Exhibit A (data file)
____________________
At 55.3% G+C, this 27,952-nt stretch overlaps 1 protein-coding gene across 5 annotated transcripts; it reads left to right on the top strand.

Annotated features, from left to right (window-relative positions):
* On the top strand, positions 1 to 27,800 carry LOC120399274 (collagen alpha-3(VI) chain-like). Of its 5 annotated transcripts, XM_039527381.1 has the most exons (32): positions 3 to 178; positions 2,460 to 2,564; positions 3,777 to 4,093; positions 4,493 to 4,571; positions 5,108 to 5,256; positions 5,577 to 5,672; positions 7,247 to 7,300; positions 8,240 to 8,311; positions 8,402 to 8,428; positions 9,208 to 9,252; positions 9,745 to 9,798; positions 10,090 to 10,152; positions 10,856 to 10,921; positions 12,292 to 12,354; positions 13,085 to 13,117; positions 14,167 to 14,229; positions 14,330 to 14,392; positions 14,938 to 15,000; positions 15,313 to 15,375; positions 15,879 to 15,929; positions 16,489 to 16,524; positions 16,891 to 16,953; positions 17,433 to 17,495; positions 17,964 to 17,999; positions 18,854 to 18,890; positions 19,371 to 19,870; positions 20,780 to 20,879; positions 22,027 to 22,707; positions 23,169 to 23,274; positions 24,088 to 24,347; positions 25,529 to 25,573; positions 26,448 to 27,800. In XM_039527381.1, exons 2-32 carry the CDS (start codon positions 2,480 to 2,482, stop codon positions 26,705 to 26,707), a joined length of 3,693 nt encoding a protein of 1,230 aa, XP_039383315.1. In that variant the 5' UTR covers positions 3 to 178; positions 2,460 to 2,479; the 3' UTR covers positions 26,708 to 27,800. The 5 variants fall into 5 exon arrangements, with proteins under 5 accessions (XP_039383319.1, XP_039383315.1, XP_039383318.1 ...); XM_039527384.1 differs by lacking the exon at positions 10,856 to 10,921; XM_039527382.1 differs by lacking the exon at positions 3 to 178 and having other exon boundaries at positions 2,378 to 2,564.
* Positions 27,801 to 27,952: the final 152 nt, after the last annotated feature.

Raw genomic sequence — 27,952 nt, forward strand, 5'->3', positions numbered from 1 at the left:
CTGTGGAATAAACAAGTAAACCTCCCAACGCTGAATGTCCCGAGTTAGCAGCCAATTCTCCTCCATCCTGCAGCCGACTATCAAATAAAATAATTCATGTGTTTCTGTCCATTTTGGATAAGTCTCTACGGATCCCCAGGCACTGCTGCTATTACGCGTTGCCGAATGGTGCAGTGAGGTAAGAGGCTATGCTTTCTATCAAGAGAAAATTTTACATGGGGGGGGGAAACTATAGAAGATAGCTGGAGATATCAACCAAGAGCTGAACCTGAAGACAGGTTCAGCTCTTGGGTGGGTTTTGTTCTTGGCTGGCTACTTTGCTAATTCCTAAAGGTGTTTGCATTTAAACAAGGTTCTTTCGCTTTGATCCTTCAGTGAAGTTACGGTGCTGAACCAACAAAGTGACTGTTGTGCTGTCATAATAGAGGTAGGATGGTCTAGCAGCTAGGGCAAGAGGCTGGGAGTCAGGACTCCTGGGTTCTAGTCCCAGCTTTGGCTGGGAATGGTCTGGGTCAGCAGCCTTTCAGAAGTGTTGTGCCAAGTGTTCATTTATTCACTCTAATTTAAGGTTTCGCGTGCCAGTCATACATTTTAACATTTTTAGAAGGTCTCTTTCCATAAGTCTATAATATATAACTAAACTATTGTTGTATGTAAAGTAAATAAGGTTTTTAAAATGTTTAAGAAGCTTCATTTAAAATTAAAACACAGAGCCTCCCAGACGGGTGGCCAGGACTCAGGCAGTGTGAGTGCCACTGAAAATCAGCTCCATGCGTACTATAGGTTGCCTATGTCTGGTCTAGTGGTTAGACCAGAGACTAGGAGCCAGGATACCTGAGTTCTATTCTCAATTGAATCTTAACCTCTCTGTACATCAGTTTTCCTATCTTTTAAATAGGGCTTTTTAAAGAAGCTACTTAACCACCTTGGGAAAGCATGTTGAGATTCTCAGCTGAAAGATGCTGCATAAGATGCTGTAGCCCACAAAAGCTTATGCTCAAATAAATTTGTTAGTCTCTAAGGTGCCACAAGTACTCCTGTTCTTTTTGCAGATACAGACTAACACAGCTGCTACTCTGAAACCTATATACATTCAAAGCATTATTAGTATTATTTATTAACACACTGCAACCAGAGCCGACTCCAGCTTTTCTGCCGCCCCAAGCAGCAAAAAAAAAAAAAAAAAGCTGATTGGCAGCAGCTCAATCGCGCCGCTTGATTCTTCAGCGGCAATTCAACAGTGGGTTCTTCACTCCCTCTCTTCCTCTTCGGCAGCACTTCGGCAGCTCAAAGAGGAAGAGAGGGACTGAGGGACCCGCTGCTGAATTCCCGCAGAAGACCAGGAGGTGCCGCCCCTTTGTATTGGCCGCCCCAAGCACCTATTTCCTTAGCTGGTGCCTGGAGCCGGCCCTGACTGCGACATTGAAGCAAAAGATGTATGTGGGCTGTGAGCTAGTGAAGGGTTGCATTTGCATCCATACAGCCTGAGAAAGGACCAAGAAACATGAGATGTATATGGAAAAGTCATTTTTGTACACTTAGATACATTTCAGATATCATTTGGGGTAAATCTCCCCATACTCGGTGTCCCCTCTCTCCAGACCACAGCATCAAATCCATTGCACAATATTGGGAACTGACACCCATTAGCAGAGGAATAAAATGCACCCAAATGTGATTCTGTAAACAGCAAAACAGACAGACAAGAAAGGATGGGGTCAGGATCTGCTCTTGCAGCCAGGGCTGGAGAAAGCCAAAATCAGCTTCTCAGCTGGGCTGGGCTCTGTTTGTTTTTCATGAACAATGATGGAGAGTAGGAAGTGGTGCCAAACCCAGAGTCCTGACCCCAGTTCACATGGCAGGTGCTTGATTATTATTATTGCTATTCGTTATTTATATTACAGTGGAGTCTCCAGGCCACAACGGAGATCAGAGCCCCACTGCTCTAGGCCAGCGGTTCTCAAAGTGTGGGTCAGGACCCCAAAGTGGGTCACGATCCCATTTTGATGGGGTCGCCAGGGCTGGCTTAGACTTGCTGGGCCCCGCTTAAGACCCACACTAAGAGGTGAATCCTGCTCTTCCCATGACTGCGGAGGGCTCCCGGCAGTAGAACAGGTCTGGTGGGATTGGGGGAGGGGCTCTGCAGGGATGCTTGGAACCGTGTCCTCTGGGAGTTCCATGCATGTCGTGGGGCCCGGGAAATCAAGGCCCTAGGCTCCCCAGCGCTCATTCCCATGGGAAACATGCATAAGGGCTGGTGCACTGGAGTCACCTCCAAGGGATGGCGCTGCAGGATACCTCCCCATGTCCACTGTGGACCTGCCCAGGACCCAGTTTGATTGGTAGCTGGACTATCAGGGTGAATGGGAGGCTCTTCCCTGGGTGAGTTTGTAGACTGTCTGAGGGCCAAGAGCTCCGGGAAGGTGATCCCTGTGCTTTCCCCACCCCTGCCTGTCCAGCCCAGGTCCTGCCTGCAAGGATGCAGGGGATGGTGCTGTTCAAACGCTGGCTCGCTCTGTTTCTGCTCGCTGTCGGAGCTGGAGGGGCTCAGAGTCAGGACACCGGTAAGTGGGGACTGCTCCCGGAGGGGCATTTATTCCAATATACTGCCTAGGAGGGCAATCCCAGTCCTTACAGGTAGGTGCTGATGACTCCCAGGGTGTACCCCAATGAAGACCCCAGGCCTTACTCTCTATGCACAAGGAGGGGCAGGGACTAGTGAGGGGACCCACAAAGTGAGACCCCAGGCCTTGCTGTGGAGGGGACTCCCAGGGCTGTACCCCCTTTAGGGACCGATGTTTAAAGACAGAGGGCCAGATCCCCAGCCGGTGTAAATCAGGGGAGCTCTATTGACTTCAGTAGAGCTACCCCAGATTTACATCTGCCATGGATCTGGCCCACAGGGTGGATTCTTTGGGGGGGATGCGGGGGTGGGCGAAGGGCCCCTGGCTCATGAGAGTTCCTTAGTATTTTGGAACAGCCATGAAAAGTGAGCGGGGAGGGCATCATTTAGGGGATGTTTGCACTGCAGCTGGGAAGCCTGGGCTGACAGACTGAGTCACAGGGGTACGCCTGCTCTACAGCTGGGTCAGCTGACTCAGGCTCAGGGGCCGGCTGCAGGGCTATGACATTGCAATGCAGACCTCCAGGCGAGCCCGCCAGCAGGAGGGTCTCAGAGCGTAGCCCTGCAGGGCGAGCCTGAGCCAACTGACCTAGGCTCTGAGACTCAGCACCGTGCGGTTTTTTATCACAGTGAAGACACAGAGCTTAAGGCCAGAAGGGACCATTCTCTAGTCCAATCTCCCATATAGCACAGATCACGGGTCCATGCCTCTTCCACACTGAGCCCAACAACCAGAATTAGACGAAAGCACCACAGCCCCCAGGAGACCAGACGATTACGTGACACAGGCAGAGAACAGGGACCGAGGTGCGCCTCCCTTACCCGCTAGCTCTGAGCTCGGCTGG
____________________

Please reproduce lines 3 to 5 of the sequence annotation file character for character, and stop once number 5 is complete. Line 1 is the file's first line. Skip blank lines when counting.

* On the top strand, positions 1 to 27,800 carry LOC120399274 (collagen alpha-3(VI) chain-like). Of its 5 annotated transcripts, XM_039527381.1 has the most exons (32): positions 3 to 178; positions 2,460 to 2,564; positions 3,777 to 4,093; positions 4,493 to 4,571; positions 5,108 to 5,256; positions 5,577 to 5,672; positions 7,247 to 7,300; positions 8,240 to 8,311; positions 8,402 to 8,428; positions 9,208 to 9,252; positions 9,745 to 9,798; positions 10,090 to 10,152; positions 10,856 to 10,921; positions 12,292 to 12,354; positions 13,085 to 13,117; positions 14,167 to 14,229; positions 14,330 to 14,392; positions 14,938 to 15,000; positions 15,313 to 15,375; positions 15,879 to 15,929; positions 16,489 to 16,524; positions 16,891 to 16,953; positions 17,433 to 17,495; positions 17,964 to 17,999; positions 18,854 to 18,890; positions 19,371 to 19,870; positions 20,780 to 20,879; positions 22,027 to 22,707; positions 23,169 to 23,274; positions 24,088 to 24,347; positions 25,529 to 25,573; positions 26,448 to 27,800. In XM_039527381.1, exons 2-32 carry the CDS (start codon positions 2,480 to 2,482, stop codon positions 26,705 to 26,707), a joined length of 3,693 nt encoding a protein of 1,230 aa, XP_039383315.1. In that variant the 5' UTR covers positions 3 to 178; positions 2,460 to 2,479; the 3' UTR covers positions 26,708 to 27,800. The 5 variants fall into 5 exon arrangements, with proteins under 5 accessions (XP_039383319.1, XP_039383315.1, XP_039383318.1 ...); XM_039527384.1 differs by lacking the exon at positions 10,856 to 10,921; XM_039527382.1 differs by lacking the exon at positions 3 to 178 and having other exon boundaries at positions 2,378 to 2,564.
* Positions 27,801 to 27,952: the final 152 nt, after the last annotated feature.

Raw genomic sequence — 27,952 nt, forward strand, 5'->3', positions numbered from 1 at the left: